Written by Rebecka Lindholm
The Internet offers us as consumers an abundance of different choices. The many options and information online should enable us to find the most optimal choice. But can the number of options reach a point where they become harmful instead of helpful?
A simple test demonstrated by Iyengar (2000), suggests that presenting fewer options to consumers leads to an increase in sales. One Saturday in the local supermarket, she set up a display in which she offered 24 flavours of jam. 60 % of customers stopped for a taste, but only 3 % of those bought the jam. The next Saturday, she only offered six flavours. That day, 40 % of customers stopped for a taste, but 30 % of those bought a jar. This implies a 600 % increase in sales. Having fewer options appeared to be more effective than having many. How is that possible? In this blog post I intend to uncover why the abundance of options and information available often leads to a non-desirable outcome for both brand and consumers, and how brands can deal with this online.
Finding the optimal choice
Many people agree upon the increased freedom that the Internet has implied for us as consumers. First, it has allowed us to find an abundance of options when shopping online, and websites like ebay.com provide us with an infinite number of different products and brands that can be shipped from anywhere in the world. Second, the rise of the Internet has allowed us to access both firm- and consumer-created information that might be considered useful in making our choices (Labrecque et al. 2013). Online tools such as customer reviews and other comparative websites are indeed said to help us find options that better match our own preferences. The possibility of accessing information online and use it in comparing different options is indeed of great value to us, especially in terms of products that require more extensive evaluations, such as those within a higher price range or with certain technical functions. However, it appears that we often rely on the endless world of information online in seeking the optimal choice, regardless of product type or price. Often, we spend a proportionate amount of time browsing through multiple websites before we make our decisions. So how do we even find the optimal choice?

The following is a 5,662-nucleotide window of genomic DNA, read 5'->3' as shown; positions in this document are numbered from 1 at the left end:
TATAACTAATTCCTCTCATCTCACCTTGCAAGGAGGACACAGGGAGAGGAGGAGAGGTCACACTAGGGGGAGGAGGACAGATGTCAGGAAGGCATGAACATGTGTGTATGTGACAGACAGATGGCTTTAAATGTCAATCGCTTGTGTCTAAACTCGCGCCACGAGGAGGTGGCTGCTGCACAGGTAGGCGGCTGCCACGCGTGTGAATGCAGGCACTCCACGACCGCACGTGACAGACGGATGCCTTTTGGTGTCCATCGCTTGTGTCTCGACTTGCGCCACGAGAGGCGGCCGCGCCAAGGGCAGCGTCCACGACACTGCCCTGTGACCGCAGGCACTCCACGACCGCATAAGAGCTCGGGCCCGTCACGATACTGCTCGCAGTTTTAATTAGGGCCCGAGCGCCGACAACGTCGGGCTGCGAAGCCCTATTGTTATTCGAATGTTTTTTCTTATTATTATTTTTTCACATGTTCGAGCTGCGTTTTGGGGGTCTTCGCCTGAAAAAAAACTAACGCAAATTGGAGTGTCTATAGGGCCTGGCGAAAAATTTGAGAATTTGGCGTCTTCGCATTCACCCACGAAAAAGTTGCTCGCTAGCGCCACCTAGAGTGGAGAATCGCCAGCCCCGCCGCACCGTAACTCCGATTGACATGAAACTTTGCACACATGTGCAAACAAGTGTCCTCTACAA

The rational consumer
Neoclassical economic theory suggests consumers to be rational in the sense that we seek to maximize our own utility while minimizing costs. We also compare all available options in order to make the most optimal decision given our own preferences (Dipayan, 2009). If we’re rational, more options should make us better off. We might therefore assume that the many available options that the Internet has to offer help us to find an optimal choice. But as the ‘jam test’ revealed, this is seldom the case. Obviously, the situation becomes more complex in an online setting than the context presented by the ‘jam test’. There are a lot more factors than just ‘the taste and the price of jam’ that we need to take into account online. However, the principle is still the same. Many online retailers offer an extensive range of products, which requires us to go through the entire list of offerings and compare it with those of competitors’ before making our choice. Our choices also appear to become more difficult when there is little difference between presented options (Iyengar, 2000). Considering the extensive amount of options and information that is available online, do we even have the ability to be rational in the choices we make?
Why having too many choices is bad for both consumers and brands:
1. The irrational consumer